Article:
Disinformation1 is commonly defined as dissemination of explicitly false or misleading information; and misinformation as the communication of false information without intent to deceive, manipulate or otherwise obtain an outcome.2 Elsewhere, misinformation is used for the deliberate case, both inclusive and exclusive of the accidental case. Other researchers use malinformation to describe information that misleads by lacking proper context for interpretation.

While attacks are inherently intentional, the spread of false information by individuals within an attack may not be. At any rate, we will not explicitly use terminology to draw this distinction here, because intentionality of the misinformation propagating individuals isn’t pertinent to any ultimate harm. That said, we will pause for a moment to address a common critique that claims the expression misinformation attack is incoherent, based on the technical definitions of disinformation and misinformation. It should be clear from our choice of terminology that we do not entirely agree.

  • Misinformation is the commonly-used expression for denoting the superclass in folk language.
  • Misinformation, disinformation and malinformation should be used carefully as technical terms, but worrying too much about their use in derivative terminology is excessively pedantic. Worse, too rigid an adherence to traditional naming and approaches could discourage new, cross-disciplinary participation. Often the terminological hand-wringing gives the strong impression that territorial concerns are forefront in the minds of critics.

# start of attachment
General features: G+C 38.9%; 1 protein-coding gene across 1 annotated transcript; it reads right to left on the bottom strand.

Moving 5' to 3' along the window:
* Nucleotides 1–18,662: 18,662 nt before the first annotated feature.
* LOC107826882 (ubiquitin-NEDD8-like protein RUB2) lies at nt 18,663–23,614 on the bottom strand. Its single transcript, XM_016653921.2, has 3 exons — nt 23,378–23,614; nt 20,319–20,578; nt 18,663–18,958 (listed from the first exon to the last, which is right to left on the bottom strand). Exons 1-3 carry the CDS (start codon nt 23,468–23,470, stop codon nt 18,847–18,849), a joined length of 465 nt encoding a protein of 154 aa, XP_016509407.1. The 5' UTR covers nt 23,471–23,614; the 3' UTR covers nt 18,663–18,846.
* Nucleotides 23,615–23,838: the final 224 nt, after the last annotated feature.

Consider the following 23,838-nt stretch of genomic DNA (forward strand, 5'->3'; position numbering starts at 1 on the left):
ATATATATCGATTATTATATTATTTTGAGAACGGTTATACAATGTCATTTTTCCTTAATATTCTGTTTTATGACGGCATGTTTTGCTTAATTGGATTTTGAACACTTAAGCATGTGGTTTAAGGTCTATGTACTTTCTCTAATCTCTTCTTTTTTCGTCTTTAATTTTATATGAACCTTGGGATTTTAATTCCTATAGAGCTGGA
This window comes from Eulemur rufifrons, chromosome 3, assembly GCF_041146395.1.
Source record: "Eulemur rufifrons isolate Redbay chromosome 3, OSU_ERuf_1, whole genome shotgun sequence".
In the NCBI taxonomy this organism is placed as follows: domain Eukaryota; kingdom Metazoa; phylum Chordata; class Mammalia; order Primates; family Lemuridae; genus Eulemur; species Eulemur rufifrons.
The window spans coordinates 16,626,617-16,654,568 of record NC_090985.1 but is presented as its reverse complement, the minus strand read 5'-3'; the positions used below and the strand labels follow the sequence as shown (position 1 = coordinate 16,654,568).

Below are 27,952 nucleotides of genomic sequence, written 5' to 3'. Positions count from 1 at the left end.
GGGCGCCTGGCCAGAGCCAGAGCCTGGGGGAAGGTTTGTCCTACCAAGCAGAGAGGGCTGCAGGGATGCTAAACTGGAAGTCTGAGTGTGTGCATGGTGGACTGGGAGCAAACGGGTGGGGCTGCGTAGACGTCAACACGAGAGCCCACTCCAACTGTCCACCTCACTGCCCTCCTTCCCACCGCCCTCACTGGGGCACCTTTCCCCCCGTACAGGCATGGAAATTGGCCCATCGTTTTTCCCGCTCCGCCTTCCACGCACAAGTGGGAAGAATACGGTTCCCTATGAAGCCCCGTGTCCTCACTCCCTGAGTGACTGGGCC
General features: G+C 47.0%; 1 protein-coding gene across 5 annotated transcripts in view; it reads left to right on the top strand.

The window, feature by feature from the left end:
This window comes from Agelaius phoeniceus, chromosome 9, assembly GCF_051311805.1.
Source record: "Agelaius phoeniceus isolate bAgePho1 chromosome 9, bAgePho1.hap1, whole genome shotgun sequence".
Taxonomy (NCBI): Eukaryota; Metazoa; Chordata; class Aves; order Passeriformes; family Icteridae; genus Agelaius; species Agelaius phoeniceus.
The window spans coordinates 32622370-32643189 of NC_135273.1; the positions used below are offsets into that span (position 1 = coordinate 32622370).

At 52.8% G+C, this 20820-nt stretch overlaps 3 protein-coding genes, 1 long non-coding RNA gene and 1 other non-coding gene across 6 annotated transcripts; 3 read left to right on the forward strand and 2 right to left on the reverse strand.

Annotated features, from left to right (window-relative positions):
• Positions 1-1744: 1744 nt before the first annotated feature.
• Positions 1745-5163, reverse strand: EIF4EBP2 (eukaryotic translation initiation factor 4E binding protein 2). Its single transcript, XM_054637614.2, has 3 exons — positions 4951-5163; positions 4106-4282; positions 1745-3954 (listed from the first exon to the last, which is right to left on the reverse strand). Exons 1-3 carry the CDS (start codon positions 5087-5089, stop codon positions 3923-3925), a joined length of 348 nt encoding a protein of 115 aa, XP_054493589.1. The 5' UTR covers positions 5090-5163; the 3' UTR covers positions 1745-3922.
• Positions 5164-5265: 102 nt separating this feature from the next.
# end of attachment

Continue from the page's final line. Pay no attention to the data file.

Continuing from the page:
• Misinformation attacks often make extensive use of amplification within existing information environments. Since these amplifying populations are often unaware of their informational error, teasing apart mis- and disinformation amounts to a purely semantic exercise with little to gain—modern tactics are simply orthogonal to this dimension.
  • Similarly, truth is often less important than other (social and cognitive) factors in the impact of an attack. Whether the attacker is aware of their “error” becomes similarly unimportant in this context.

We use misinformation incident (and misinformation campaign) to refer to the deliberate promotion of false, misleading or mis-attributed information. In other words, we are talking about the deliberate promotion of mis-, dis- and malinformation. While these incidents occur in many venues (print, radio, etc), we focus on the creation, propagation and consumption of misinformation online. We are especially interested in misinformation designed to change beliefs in a large number of people, or targeted at influential individuals, such as policymakers, activists and journalists.

  1. This post is reproduced from a section in a recent whitepaper by the Misinfosec Working Group at the Credibility Coalition.

    Co-Chairs: Sara-Jayne Terp, Christopher R. Walker, John Gray
    Treasurer: Danielle Deibler
    Working Members: Pablo Breuer, Renee DiResta, Chau Tong, Olya Gurevich, Courtney Crooks, Daniel Black, Tom Taylor, Maggie Engler

    Although I drafted the original language of this section, it was modified and edited by the entire group, to its substantial benefit. Any remaining shortfalls are my own.

  2. Benkler, Y., R. Farris and H. Roberts, Network Propaganda: Manipulation, Disinformation, and Radicalization in American Politics, Oxford: Oxford University Press, 2018.

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